Newsweek's Scores

  • Movies
  • TV
For 1,016 reviews, this publication has graded:
  • 59% higher than the average critic
  • 3% same as the average critic
  • 38% lower than the average critic
On average, this publication grades 5.2 points higher than other critics. (0-100 point scale)
Average Movie review score: 68
Highest review score: 100 Cat People
Lowest review score: 0 Down to You
Score distribution:
1016 movie reviews
  1. Screenwriters Heather Hach and Leslie Dixon have devised some lovely and hilarious variations on Rodgers’s irresistible premise.
    • 60 Metascore
    • 80 Critic Score
    Though there was little surprise by the end--how could there be?--Notorious,' a movie about the life and death of rapper Christopher Wallace (a.k.a. The Notorious B.I.G., a.k.a. Biggie Smalls, a.k.a. Biggie), still managed to stun, unsettle and move me.
  2. Mingling reality and fantasy, Forster has given us a luminous, touching meditation on life and art.
  3. It's hands down the funniest of the year, both pushing the boundaries of bad taste and exploring how those boundaries keep shifting.
    • 75 Metascore
    • 80 Critic Score
    The portraits are spare but right on target. And the film keeps you laughing even as you feel the pain of the characters.
  4. Octopussy, the 13th of the Bond adventures and the sixth to star Roger Moore, isn't as exhilarating as "The Spy Who Loved Me". But it's the most enjoyable since then, in large part because it's not trying to be the ultimate anything. [13 June 1983, p.77]
    • Newsweek
  5. That's the paradox that makes this parade of folly so much fun: it feels as if everyone involved is having a high old time, and their enthusiasm is contagious.
    • 50 Metascore
    • 80 Critic Score
    Has its flaws, but at its best it’s a fleet, fun action movie -- and certainly one of the cooler blockbusters that Hollywood will cough up this godforsaken summer.
    • 56 Metascore
    • 80 Critic Score
    Troy is a fun, energizing piece of summer entertainment, even if it doesn't have the depth or the sustained intensity of "Gladiator."
  6. Though it lacks "Wallace and Gromit"'s charm, its mile-a-minute inventiveness is impressive.
  7. Though some of the violence is nastier than it needs to be and the obligatory climactic melee, complete with choppers, skidding trucks and explosions, overstays its welcome, The Long Kiss Goodnight stays fun because it plays its heroine's split personality for laughs, not trauma.
  8. A shameless crowd-pleaser.
  9. Unlike many dramas of middle-class family wreckage, which tilt toward soapoperatic revelations, The Ice Storm is told from an ironic, almost meditative distance that gives the movie its paradoxical power.
  10. The script is an odd take on the Cinderella formula, but Barrymore makes it shine with her relentless charm.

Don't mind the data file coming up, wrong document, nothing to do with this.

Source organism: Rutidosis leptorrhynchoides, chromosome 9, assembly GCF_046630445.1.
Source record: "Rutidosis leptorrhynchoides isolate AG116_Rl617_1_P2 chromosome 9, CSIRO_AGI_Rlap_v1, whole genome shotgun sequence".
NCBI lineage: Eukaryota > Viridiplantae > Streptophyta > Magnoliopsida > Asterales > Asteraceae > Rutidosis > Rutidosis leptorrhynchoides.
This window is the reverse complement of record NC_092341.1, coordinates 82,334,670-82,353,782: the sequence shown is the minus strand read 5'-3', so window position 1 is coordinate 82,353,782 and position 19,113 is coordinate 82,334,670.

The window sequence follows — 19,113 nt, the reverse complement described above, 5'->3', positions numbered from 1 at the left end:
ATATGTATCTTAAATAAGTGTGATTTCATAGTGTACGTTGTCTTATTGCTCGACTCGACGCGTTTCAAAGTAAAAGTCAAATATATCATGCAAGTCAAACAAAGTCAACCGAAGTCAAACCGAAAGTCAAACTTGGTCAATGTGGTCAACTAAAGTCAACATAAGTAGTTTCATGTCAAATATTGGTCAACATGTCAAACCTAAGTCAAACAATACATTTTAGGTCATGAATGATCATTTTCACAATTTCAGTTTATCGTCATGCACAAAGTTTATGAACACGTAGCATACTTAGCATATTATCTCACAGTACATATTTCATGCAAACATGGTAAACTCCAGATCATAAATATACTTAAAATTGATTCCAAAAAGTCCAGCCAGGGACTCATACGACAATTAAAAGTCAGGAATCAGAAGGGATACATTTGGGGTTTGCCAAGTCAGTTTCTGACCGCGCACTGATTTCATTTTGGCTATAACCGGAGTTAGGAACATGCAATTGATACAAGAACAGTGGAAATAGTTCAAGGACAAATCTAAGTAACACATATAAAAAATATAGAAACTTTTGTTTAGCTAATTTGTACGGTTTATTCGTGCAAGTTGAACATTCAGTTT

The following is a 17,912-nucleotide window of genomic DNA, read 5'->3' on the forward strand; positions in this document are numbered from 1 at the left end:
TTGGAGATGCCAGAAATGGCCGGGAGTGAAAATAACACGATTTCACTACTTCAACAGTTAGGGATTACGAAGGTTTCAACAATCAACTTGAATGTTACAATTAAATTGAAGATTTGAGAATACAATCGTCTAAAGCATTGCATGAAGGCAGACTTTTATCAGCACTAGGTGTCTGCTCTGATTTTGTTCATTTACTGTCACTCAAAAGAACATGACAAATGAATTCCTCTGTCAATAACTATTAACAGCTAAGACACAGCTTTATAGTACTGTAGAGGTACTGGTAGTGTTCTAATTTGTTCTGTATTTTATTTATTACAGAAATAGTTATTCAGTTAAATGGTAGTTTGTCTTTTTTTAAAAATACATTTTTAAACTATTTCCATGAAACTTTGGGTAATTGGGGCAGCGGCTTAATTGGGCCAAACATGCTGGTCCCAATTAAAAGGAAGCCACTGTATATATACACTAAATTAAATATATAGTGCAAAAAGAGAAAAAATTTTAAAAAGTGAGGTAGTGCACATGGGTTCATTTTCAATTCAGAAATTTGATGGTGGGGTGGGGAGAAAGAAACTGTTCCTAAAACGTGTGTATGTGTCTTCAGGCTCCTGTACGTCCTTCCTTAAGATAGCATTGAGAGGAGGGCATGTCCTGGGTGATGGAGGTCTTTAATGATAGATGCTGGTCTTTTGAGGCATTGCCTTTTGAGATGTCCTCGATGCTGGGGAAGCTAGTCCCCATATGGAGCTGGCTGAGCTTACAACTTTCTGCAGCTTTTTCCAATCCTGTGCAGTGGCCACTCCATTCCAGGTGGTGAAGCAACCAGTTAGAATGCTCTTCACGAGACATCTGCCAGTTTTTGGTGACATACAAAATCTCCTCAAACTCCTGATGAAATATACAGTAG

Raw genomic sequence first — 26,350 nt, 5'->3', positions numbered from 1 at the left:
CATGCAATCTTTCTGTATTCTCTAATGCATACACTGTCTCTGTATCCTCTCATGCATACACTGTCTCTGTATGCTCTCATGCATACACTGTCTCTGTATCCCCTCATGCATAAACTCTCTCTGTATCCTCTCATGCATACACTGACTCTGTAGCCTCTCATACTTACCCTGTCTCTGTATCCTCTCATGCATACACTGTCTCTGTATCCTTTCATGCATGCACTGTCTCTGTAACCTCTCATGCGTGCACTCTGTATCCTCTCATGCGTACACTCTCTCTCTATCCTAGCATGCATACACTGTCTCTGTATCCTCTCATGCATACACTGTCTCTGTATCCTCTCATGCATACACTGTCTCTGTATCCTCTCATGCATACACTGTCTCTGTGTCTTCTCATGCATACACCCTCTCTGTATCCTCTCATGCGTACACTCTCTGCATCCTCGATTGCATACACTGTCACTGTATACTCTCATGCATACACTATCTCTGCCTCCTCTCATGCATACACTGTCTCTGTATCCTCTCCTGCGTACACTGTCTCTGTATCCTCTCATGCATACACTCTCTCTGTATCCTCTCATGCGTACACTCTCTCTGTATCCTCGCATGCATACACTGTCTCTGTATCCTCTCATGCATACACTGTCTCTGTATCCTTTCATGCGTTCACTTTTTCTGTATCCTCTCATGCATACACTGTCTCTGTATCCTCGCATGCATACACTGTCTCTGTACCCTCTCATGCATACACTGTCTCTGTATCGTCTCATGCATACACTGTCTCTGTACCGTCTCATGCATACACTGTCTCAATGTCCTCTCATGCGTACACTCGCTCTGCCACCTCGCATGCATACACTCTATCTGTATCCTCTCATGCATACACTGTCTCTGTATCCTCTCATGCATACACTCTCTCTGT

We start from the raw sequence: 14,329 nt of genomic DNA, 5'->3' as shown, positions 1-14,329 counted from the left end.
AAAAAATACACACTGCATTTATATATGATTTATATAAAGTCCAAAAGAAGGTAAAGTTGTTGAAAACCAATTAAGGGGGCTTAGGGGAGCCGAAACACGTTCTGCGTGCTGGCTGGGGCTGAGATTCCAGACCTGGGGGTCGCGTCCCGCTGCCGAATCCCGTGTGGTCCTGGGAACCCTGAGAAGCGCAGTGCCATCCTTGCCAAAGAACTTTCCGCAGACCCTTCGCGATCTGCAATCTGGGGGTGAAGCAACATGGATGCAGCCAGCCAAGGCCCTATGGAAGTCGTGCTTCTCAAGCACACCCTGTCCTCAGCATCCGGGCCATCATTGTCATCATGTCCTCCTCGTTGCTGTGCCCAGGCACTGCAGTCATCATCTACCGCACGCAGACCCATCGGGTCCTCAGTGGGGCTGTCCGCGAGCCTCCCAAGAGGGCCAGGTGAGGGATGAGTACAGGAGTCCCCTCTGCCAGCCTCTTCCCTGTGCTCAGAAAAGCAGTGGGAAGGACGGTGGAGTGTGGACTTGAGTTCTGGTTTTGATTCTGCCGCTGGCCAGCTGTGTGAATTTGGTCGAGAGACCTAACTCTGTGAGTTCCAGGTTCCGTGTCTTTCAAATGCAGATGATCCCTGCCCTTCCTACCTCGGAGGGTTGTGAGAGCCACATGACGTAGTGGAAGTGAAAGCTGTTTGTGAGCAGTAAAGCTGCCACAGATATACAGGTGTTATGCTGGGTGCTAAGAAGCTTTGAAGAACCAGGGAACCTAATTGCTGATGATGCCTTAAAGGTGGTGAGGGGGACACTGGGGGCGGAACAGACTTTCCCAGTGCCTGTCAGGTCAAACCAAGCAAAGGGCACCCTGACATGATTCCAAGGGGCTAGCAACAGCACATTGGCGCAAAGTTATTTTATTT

11. The beauty and scale of Miyazaki's vision shines through.
  12. It might, however, have been a greater film if its villain were as compelling as its flawed hero. Williams is effectively creepy, but next to Pacino’s rich, multileveled portrait he seems one-note, and one we’ve seen before.
    • Newsweek
    • 71 Metascore
    • 80 Critic Score
    Director Doug Liman has an impressive eye for detail and an even better ear for dialogue, producing a perceptive and delightfully funny take on the buddy movie.
    • 90 Metascore
    • 80 Critic Score
    A moving, complex and dreamlike tale.
  13. Take the movie's first words to heart: watch closely. You'll be well rewarded.
  14. The uncontestable triumph of Goblet of Fire, however, is Brendan Gleeson's Alastor (Mad-Eye) Moody, the grizzled new Defense Against the Dark Arts professor.
    • 65 Metascore
    • 80 Critic Score
    At its best it's a marvel: bold, exciting and full of visions.
  15. Ferocious and sometimes creepily funny, Bully is a raunchy suburban "Crime and Punishment."
  16. A Single Man's sleek surface may go against Isherwood's crisp, understated prose, yet the story's beating, wounded heart and its spiky intelligence still come through, personified in Firth's moving, eloquently internalized performance.
  17. Luke has real movie-star power. He's enormously sympathetic, but this moving, well-crafted movie, written by Shawn Slovo, mercifully doesn't turn him into a plaster saint.
  18. It’s too bad that at the very end L.I.E. settles for an easy, melodramatic resolution; it flies in the face of everything that makes this perceptive, original movie so special.
    • Newsweek
  19. It has a surprising charm.
  20. (There's) a half dozen other deftly sketched show-biz desperadoes who make this slight but tangy sleeper such an unpretentious delight.
  21. Ultimately, one's reservations are overwhelmed by the story's urgency; it's impossible not to be shattered.
  22. The cruelly funny Margot at the Wedding shares many of the virtues of "Squid"--it's psychologically astute, sociologically dead on, refreshingly unformulaic--but it's a considerably tougher, less ingratiating movie. People who insist on likable, "sympathetic" protagonists may find it a bitter pill to swallow.
  23. Flirts throughout with cliches, and some of the more melodramatic plot devices creak at the joints. Still, the potency of this pop romantic can't be denied. [24 Aug 1987]
    • Newsweek

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